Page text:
Water Scarcities, Irrigation Setbacks Threaten Food Supplies

Worsening shortages of fresh water along with rising costs of irrigation are placing global food supplies in jeopardy, according to a new study from the Worldwatch Institute, a research organization in Washington, D.C.

"As world population grew by more than 3 billion over the course of this century, the spread of irrigation became vital to meeting food needs," said Sandra Postel, the Institute's Vice President and author of the report. "But now, crop shortages may follow on the heels of water scarcities that are rapidly emerging in many regions."

According to Water for Agriculture: Facing the Limits, irrigated area expanded nearly fivefold over this century. One-third of the global harvest now comes from the one-sixth of the world's cropland that is irrigated.

But rising costs for new water supplies, declining irrigation investments, and worsening environmental damage have dramatically slowed that expansion. As a result, world irrigated area is growing slower than population. Per capita irrigated area peaked in 1978 at .48 hectares per person. Since then, it has fallen 6 percent.

"During the nineties, irrigation will likely spread by no more than I
percent annually, while population grows nearly twice as fast," Postel said.

Moreover, irrigation's worsening ecological toll will force some existing land out of production. Poor water management leading to a steady accumulation of salt in the soil has damaged 60 million hectares, roughly onefourth of the world's irrigated land. Now suffering reduced yields, this land requires costly reclamation; some of it will eventually have to be abandoned.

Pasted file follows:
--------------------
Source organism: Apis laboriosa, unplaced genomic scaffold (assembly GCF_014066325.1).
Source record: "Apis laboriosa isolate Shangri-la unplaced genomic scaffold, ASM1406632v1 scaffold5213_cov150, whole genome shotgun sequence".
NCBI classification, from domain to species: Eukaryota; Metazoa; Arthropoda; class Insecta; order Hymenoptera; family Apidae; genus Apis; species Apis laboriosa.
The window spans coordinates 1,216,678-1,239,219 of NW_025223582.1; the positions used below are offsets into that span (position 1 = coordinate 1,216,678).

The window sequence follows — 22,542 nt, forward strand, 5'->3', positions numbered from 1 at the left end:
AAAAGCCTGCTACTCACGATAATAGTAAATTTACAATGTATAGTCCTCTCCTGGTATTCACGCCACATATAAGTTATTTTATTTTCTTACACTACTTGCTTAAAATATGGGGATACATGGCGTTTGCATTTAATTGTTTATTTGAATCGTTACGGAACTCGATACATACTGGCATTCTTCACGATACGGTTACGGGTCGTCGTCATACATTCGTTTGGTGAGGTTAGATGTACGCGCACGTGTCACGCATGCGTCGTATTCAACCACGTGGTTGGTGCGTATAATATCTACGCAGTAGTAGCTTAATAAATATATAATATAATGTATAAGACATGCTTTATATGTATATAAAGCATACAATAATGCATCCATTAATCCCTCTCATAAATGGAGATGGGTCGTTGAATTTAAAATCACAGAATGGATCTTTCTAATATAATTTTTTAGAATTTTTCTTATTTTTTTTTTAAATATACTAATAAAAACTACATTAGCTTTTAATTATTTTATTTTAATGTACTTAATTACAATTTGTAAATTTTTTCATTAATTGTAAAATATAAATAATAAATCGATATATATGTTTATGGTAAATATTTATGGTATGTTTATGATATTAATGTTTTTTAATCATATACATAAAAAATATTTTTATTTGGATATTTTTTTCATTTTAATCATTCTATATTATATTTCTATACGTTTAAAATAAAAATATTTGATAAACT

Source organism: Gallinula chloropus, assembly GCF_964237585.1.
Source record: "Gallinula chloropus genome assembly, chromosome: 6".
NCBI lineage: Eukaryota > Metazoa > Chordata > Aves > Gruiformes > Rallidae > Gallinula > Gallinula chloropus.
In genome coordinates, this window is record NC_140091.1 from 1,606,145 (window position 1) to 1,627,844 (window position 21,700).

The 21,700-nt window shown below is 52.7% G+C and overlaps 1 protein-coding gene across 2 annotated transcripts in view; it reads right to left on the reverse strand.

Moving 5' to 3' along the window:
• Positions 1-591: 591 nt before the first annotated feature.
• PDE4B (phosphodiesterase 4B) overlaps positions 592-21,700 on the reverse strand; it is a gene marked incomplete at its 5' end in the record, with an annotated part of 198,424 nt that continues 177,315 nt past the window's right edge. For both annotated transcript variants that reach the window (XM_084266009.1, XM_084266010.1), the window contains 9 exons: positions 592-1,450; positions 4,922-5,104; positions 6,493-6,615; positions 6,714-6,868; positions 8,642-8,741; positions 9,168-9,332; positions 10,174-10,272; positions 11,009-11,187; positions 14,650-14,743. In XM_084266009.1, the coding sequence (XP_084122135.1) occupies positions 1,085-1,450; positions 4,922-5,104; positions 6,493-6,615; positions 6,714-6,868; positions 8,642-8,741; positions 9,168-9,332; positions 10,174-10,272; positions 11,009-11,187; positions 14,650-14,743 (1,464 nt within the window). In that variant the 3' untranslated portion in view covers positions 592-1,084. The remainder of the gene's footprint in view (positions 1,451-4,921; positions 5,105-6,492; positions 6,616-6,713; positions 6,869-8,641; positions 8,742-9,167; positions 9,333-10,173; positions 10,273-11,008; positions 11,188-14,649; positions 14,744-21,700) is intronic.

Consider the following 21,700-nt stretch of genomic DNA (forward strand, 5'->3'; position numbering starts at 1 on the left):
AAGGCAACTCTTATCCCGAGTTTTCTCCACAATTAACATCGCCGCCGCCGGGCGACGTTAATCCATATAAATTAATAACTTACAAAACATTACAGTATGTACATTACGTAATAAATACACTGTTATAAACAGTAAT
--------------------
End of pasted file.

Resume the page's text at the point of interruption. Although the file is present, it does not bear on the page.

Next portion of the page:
"Overpumping of underground aquifers is causing water tables to fall precipitously in parts of northern China, India, the western United States, and elsewhere. One-fifth of U.S. irrigated land is watered by pumping in excess of recharge, a practice that eventually makes irrigation too costly to continue and can even drain some aquifers dry. Irrigated area in Texas, where groundwater depletion has been particularly severe, has fallen 30 percent from its peak in 1974."

In the Soviet Union, excessive water diversions for irrigation have led to a dramatic shrinkage of the inland Aral Sea. Since 1960, the sea's volume has dropped by two-thirds and salinity levels have tripled. All native fish species have disappeared, devastating the region's fishing industry.

Most unsettling is that water demands in many parts of the world are fast approaching the limits of resources, Postel said. Several areas could enter a period of chronic shortages during the nineties, including northern China, virtually all of North Africa, pockets of India, much of the Middle East, and parts of the western United States.

"Where scarcities loom, cities and farms are beginning to compete for available water. When supplies tighten, farms usually lose out."

In the western United States, supplies are being siphoned away